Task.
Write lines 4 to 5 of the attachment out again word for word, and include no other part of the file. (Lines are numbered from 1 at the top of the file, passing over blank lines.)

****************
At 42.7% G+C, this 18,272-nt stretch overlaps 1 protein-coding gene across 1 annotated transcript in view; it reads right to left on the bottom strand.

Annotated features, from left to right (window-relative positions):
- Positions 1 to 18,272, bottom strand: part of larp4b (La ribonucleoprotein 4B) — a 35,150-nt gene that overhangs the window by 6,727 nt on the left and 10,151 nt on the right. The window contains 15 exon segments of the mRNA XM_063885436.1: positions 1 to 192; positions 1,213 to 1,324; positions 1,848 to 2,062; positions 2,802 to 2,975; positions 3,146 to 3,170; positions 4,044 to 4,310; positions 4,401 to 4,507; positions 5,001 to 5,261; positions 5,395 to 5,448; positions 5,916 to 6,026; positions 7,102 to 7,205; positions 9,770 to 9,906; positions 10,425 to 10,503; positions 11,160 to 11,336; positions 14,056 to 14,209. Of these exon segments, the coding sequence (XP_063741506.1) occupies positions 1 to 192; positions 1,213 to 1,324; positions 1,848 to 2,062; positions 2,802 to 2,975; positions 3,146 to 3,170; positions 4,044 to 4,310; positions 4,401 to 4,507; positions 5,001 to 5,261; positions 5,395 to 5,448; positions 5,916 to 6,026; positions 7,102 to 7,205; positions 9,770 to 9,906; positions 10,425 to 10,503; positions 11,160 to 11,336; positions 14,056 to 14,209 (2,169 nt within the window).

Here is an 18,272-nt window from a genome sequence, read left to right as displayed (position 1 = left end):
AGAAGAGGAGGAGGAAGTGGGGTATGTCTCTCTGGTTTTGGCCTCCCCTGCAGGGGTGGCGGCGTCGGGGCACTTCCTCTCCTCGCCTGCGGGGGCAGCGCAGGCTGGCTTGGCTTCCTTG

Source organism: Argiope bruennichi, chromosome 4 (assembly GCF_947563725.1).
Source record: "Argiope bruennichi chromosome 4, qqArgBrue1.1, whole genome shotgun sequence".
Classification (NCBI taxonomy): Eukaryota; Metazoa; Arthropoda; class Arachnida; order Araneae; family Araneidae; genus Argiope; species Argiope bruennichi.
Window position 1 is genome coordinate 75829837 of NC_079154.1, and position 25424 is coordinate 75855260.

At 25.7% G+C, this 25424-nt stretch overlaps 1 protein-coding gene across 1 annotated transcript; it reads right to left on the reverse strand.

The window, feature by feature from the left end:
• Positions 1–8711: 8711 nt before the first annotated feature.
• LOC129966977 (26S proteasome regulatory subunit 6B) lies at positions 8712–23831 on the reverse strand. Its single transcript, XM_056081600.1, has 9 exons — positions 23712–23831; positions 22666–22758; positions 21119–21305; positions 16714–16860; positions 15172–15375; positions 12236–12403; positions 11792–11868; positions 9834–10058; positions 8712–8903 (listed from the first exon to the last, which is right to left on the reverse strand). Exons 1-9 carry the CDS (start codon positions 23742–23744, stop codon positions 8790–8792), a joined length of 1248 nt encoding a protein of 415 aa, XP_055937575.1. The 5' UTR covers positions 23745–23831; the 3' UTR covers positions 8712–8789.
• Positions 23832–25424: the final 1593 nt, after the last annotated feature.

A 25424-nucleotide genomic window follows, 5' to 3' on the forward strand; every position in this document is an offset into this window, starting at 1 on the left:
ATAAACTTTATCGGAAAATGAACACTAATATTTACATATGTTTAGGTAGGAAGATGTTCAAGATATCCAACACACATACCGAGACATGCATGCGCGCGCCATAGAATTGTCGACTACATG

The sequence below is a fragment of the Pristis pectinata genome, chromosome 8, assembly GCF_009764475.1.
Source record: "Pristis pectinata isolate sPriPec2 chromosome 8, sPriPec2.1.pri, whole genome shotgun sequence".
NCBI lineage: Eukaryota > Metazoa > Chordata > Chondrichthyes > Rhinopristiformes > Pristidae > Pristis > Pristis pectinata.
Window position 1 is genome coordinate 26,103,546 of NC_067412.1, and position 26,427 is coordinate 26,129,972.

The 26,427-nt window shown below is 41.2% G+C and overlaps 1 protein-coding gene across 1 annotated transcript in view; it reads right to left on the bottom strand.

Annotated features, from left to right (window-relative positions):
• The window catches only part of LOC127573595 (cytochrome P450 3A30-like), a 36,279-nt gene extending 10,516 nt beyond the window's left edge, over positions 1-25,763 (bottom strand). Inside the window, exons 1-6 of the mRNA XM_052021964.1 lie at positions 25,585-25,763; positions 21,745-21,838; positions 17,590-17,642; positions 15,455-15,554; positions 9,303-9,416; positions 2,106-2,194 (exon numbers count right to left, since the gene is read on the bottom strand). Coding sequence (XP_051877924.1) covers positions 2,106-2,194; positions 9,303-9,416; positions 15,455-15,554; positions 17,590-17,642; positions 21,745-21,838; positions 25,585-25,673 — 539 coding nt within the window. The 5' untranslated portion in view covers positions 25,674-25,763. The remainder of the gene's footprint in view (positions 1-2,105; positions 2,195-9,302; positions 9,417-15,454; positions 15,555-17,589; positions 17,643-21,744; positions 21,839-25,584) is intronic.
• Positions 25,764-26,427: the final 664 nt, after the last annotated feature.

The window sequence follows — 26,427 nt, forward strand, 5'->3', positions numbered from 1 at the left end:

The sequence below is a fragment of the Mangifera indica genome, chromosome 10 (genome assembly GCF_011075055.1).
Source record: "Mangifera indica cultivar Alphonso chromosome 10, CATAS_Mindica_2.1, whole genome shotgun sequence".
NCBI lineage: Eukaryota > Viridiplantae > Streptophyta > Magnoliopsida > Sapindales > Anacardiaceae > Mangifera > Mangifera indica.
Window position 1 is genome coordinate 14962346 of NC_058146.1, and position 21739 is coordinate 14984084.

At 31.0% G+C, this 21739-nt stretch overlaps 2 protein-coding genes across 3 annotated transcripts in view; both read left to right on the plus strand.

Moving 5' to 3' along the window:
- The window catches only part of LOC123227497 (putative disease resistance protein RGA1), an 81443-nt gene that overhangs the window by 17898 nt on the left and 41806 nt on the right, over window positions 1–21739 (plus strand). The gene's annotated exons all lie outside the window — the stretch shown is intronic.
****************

Here is an 18,272-nt window from a genome sequence, read left to right as displayed (position 1 = left end):
AGAAGAGGAGGAGGAAGTGGGGTATGTCTCTCTGGTTTTGGCCTCCCCTGCAGGGGTGGCGGCGTCGGGGCACTTCCTCTCCTCGCCTGCGGGGGCAGCGCAGGCTGGCTTGGCTTCCTTG